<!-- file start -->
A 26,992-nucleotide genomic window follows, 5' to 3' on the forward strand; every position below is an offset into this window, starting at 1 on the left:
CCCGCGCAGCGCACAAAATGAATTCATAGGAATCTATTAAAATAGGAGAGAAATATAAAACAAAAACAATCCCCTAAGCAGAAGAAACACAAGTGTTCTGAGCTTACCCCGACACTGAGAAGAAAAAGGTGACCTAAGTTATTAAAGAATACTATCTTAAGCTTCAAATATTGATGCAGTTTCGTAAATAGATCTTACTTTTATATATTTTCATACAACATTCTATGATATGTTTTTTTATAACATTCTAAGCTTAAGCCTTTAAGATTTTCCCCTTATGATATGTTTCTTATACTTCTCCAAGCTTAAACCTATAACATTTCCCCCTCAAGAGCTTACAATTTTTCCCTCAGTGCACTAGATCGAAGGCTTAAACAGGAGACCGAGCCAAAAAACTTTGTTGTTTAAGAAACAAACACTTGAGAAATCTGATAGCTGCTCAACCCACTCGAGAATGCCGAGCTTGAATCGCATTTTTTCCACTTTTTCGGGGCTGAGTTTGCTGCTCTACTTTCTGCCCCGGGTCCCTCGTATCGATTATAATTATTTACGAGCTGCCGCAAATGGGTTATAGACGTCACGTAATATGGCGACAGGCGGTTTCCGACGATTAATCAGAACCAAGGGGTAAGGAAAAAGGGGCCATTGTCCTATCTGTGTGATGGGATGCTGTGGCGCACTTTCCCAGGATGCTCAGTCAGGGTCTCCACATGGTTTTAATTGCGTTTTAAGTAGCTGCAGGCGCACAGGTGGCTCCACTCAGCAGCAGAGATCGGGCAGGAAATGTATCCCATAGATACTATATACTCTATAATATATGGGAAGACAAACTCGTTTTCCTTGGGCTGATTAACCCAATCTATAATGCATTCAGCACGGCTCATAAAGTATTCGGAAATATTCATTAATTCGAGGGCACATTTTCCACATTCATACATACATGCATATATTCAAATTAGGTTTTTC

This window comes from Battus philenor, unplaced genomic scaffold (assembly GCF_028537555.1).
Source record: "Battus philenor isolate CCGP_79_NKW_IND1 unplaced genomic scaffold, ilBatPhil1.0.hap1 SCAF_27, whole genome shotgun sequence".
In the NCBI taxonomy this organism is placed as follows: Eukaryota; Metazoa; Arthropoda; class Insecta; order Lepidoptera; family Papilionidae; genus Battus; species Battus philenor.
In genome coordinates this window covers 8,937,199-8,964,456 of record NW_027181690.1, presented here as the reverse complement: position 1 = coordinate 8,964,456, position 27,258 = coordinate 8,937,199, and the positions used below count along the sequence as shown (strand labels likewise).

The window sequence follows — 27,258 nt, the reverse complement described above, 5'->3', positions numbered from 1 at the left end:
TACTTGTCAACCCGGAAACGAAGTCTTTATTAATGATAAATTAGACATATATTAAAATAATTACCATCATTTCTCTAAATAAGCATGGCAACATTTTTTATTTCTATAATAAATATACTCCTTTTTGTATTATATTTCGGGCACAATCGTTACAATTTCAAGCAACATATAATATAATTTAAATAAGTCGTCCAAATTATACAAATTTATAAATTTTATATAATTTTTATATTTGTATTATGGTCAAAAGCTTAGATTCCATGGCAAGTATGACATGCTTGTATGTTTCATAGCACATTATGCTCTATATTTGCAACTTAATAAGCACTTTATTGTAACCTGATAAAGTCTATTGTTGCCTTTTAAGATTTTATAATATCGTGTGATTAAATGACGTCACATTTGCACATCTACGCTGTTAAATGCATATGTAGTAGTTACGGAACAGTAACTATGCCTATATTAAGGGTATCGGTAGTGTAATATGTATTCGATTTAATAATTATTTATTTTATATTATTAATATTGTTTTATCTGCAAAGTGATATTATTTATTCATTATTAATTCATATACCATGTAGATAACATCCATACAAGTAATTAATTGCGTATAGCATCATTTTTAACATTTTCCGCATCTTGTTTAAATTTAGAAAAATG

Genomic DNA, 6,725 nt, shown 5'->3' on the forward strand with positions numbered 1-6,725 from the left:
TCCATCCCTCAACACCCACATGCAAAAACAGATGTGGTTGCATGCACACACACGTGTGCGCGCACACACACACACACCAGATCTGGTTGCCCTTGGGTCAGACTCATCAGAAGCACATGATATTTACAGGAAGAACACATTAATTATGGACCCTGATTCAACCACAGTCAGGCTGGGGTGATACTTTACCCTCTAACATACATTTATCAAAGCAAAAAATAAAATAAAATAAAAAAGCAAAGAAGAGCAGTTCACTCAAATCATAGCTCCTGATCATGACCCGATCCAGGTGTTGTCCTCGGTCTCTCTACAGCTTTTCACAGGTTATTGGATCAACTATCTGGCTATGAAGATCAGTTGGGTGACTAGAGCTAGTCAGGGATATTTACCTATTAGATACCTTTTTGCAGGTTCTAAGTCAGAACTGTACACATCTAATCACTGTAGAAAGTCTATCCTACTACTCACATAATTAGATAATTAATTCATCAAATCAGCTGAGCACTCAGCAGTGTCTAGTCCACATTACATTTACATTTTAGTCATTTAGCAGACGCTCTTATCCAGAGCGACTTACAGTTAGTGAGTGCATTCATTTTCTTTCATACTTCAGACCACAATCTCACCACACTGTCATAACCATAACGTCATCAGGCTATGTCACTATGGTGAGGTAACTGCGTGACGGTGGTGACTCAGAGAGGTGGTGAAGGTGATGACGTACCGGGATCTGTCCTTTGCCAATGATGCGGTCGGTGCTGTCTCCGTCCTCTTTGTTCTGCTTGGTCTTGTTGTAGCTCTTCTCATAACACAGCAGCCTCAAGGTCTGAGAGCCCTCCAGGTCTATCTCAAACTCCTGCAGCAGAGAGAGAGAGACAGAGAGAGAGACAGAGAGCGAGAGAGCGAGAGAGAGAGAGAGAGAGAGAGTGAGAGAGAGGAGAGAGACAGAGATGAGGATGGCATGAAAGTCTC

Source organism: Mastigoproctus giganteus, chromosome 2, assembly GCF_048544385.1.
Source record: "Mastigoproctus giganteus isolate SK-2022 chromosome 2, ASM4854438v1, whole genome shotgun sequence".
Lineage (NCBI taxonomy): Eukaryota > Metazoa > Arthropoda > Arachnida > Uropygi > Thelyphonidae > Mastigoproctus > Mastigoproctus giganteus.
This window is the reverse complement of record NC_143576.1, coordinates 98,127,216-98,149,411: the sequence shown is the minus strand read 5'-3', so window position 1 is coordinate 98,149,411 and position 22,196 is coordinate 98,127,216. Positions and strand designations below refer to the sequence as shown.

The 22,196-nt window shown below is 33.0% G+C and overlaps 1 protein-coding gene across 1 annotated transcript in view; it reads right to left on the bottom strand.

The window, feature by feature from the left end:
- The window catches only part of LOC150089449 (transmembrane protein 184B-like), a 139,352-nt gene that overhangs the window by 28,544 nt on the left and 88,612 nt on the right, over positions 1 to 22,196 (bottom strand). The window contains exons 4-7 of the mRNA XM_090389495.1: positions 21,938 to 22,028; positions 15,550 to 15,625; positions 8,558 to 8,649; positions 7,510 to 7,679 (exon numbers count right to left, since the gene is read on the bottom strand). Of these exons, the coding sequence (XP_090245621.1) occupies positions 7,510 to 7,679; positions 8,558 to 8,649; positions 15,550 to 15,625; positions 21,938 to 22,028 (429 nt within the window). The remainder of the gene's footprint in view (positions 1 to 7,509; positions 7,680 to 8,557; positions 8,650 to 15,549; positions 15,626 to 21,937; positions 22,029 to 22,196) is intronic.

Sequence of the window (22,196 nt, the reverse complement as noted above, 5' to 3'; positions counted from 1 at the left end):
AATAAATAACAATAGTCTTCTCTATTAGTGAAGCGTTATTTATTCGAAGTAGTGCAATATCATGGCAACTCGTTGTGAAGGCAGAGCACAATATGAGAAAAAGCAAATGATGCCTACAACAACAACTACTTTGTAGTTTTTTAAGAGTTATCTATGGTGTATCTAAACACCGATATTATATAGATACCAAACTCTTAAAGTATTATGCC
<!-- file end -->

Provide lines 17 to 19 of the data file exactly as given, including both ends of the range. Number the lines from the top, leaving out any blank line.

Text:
- The window catches only part of LOC150089449 (transmembrane protein 184B-like), a 139,352-nt gene that overhangs the window by 28,544 nt on the left and 88,612 nt on the right, over positions 1 to 22,196 (bottom strand). The window contains exons 4-7 of the mRNA XM_090389495.1: positions 21,938 to 22,028; positions 15,550 to 15,625; positions 8,558 to 8,649; positions 7,510 to 7,679 (exon numbers count right to left, since the gene is read on the bottom strand). Of these exons, the coding sequence (XP_090245621.1) occupies positions 7,510 to 7,679; positions 8,558 to 8,649; positions 15,550 to 15,625; positions 21,938 to 22,028 (429 nt within the window). The remainder of the gene's footprint in view (positions 1 to 7,509; positions 7,680 to 8,557; positions 8,650 to 15,549; positions 15,626 to 21,937; positions 22,029 to 22,196) is intronic.

Sequence of the window (22,196 nt, the reverse complement as noted above, 5' to 3'; positions counted from 1 at the left end):
AATAAATAACAATAGTCTTCTCTATTAGTGAAGCGTTATTTATTCGAAGTAGTGCAATATCATGGCAACTCGTTGTGAAGGCAGAGCACAATATGAGAAAAAGCAAATGATGCCTACAACAACAACTACTTTGTAGTTTTTTAAGAGTTATCTATGGTGTATCTAAACACCGATATTATATAGATACCAAACTCTTAAAGTATTATGCC